Green Bay Packers 2016 Draft: Trading Down

A couple weeks ago we took a look at what it would cost the Green Bay Packers to trade way up in the 2016 NFL Draft.

http://packerstalk.com/2016/04/06/green-bay-packers-2016-draft-the-big-gamble/

This week we take a look at some realistic trade partners for the Packers to move down from pick 27. While it would be frustrating to watch three hours of draft coverage Thursday, only to see the Packers wait to pick for another 24 hours, it may be in the Packers best interest to collect more picks in a draft that seems deep in a few areas where they have needs.

Teams could be targeting all sorts of different players to move into Green Bay’s selection, but they would find the most interest if a team wants to take a Quarterback. Paxton Lynch will almost certainly be gone by pick 27, but there are teams who will want to draft Connor Cook in the 1st round to get the extremely valuable 5th year option on his contract.

Here is a look at prospective teams looking to trade up for Quarterbacks and the projected compensation packages (based on the NFL draft trade value chart):

  • Denver Broncos 31 (1st) and 94 (3rd)
  • Cleveland Browns 32 (2nd) and 99 (4th)
  • Dallas Cowboys 34 (2nd) and 101 (4th)
  • San Francisco 49ers 37 (2nd), 105 (4th), and 142 (5th)
  • New Orleans Saints 47 (2nd), 78 (3rd), and 152 (5th)
  • Buffalo Bills 49 (2nd), 80 (3rd), and 117 (4th)

Some of those trades could be improved by the Packers including another lower round pick, and some teams may be willing to overpay a little to get the last of the high value Quarterbacks. Of course, there will be other teams looking to trade up to the get the non-Quarterback they are targeting too.

Ted Thompson was very aggressive in acquiring more pick earlier in his career, but has been more likely to keep his own picks in recent years. However, with the historic depth at defensive line, and they multiple areas the Packers need to fill on their roster, this year could be a great year to live up to the nickname “Trader Ted”.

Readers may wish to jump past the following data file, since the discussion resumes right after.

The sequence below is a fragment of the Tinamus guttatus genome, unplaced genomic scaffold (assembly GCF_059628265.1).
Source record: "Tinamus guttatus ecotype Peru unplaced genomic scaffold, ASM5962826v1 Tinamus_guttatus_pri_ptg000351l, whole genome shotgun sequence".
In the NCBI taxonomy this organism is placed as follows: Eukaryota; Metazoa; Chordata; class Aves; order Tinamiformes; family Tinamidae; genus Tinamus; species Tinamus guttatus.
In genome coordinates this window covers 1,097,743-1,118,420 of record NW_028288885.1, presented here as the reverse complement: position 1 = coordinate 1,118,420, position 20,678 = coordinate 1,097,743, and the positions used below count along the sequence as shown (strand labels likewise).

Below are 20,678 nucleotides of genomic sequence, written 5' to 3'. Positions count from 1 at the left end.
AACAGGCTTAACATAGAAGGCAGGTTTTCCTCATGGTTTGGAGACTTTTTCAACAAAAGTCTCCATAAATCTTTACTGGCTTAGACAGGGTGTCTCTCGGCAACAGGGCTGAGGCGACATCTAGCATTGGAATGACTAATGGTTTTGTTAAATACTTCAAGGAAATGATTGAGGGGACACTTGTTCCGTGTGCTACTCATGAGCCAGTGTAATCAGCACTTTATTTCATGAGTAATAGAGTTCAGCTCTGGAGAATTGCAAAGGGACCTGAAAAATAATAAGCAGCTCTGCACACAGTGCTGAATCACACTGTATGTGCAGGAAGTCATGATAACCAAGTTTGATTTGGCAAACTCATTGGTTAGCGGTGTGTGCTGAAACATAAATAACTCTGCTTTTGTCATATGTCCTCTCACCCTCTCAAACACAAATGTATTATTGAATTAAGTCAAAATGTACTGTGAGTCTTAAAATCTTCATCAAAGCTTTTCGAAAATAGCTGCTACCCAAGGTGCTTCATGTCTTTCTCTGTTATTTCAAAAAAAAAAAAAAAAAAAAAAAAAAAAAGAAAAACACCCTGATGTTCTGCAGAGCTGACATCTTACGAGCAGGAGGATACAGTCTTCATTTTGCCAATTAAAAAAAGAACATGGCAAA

Andrew Mertig is a a lifelong Packers fan and draft enthusiast. He has covered the NFL draft for radio and television stations in Green Bay. He is currently a writer for PackersTalk.com. You can follow him on Twitter @andrewmertig
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  • Scott029

    I think the values used in this article are mixed up. If Denver trades a first (31) and a third (94) for our #27 then Cleveland trading a second (32) would have to give something better (lower) than #94 (as the Broncos did) not higher, a fourth (99) like the article states. Same
    scenario for the Dallas trade.

    • Andrew

      The math doesn’t always work out perfectly in these trade scenarios because teams have picks that possess different values. They would probably add in a lower round pick or add a higher pick, and the Packers would include another pick.

      Some of the sample trades are slightly above the value of the Packers pick, some slightly below. I doubt you’d find many trades that have exactly equal value (and not every team views the trade chart the same).

      • Scott029

        Your figures still don’t make sense. Look at the numbers.

        • Andrew

          Pick 27 = 680
          Pick 31 (600) + Pick 98 (108) = 708
          Pick 32 (590) + Pick 99 (104) = 694

          Both would be good deals. Of course, if the Packers were offered both packages, they would take the Broncos. I wasn’t insinuating that all these trade offers are perfectly equal, just that they would be fair value.

          For anyone else wondering, here’s the rest of the numbers:
          34 (560) + 101 (96) = 656
          37 (530) + 105 (84) + 142 (35) = 649
          47 (430) + 78 (200) + 152 (30.6) = 660.6
          49 (410) + 80 (190) + 117 (60) = 660

          In fairness, something probably needs to be added to sweeten the pot to make it worth it for the Packers in the last four situations.

    • Andrew

      The math doesn’t always work out perfectly in these trade scenarios because teams have picks that possess different values. They would probably add in a lower round pick or add a higher pick, and the Packers would include another pick.

      Some of the sample trades are slightly above the value of the Packers pick, some slightly below. I doubt you’d find many trades that have exactly equal value (and not every team views the trade chart the same).